American Comic Poetry

History, Techniques and Modern Masters

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SKU: 9780786499847 Categories: , , , ,

About the Book

Comic poetry is serious stuff, combining incongruity, satire and psychological effects to provide us a brief victory over reason—which could help us save ourselves, if not the world. This book champions the literary movement of comic poetry in the U.S., providing an historical context and exploring the work of such writers as Denise Duhamel, Campbell McGrath, Billy Collins, Thomas Lux and Tony Hoagland. Their techniques reveal how they make us laugh while addressing important social concerns.

About the Author(s)

Jeff Morgan is a professor of English at Lynn University in Boca Raton, Florida, and the author of numerous essays and poems. He lives in Boynton Beach, Florida.

Bibliographic Details

Jeff Morgan
Format: softcover (6 x 9)
Pages: 196
Bibliographic Info: bibliography, index
Copyright Date: 2015
pISBN: 978-0-7864-9984-7
eISBN: 978-1-4766-2346-7
Imprint: McFarland

Table of Contents

Table of Contents

Acknowledgments vi
Foreword: The Best of All Medicines by Michael Hettich 1
Preface 5
Introduction 9
The Intellectual Approach 11
The Functional Approach 13
The Psychological Approach 14
1. A Brief History of American Comic Literature 17
Colonial and ­Pre-Colonial American Comic Literature 17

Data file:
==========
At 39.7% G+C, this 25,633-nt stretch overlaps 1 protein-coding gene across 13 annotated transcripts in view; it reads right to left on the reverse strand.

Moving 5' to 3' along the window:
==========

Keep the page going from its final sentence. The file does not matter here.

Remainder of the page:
The Revolting Period 20
Early ­Post-Colonial Era 27
James Russell Lowell 30
The Flowering of the Comic Voice 44
Early ­Twentieth Century 52
Dorothy Parker 53
Ogden Nash 72
Late Twentieth Century 89
2. The Long and Short of It 92
Denise Duhamel, Comic Prose Poetry and the ­Three-Pronged Approach 92
Campbell McGrath’s “Ode to Bureacrats” and the ­Three-Pronged Approach 100
3. Billy Collins and the Intellectual Approach 109
4. Thomas Lux and the Functional Approach 135
5. Tony Hoagland and the Psychological Approach 158
Conclusion 175
Bibliography 179
Index 183

Book Reviews

“Morgan’s witty prose explores the origins of comic poetry in America. [It]intersperses history with scholarship and provides a detailed account of American comic poetry…. Morgan produces a very well-crafted and approachable analysis of American comic poetry for both comic enthusiasts and beginners”—Journal of the American Studies Association of Texas (JASAT); “Morgan successfully demonstrates how popular humor is rooted in American poetic tradition in an accessible way, proving accessibility is essential to comedy as well as any lasting art.”—Brad Johnson, The Happiness Theory; “This analysis is also historical beginning with the early Americans like Franklin, Freneau and Barlow. Using his own bits of humor, he finds in each comedy that others might overlook.”—Mike Reed, University of Texas Rio Grand Valley; “Morgan strikes an ideal balance between humorous appreciation and poetic analysis. His insights are revealing and fresh. What a pleasure to encounter these poets through Morgan’s perspective!” —Diane Allerdyce, Whatever It Is I Was Giving Up and House of Aching Beauty.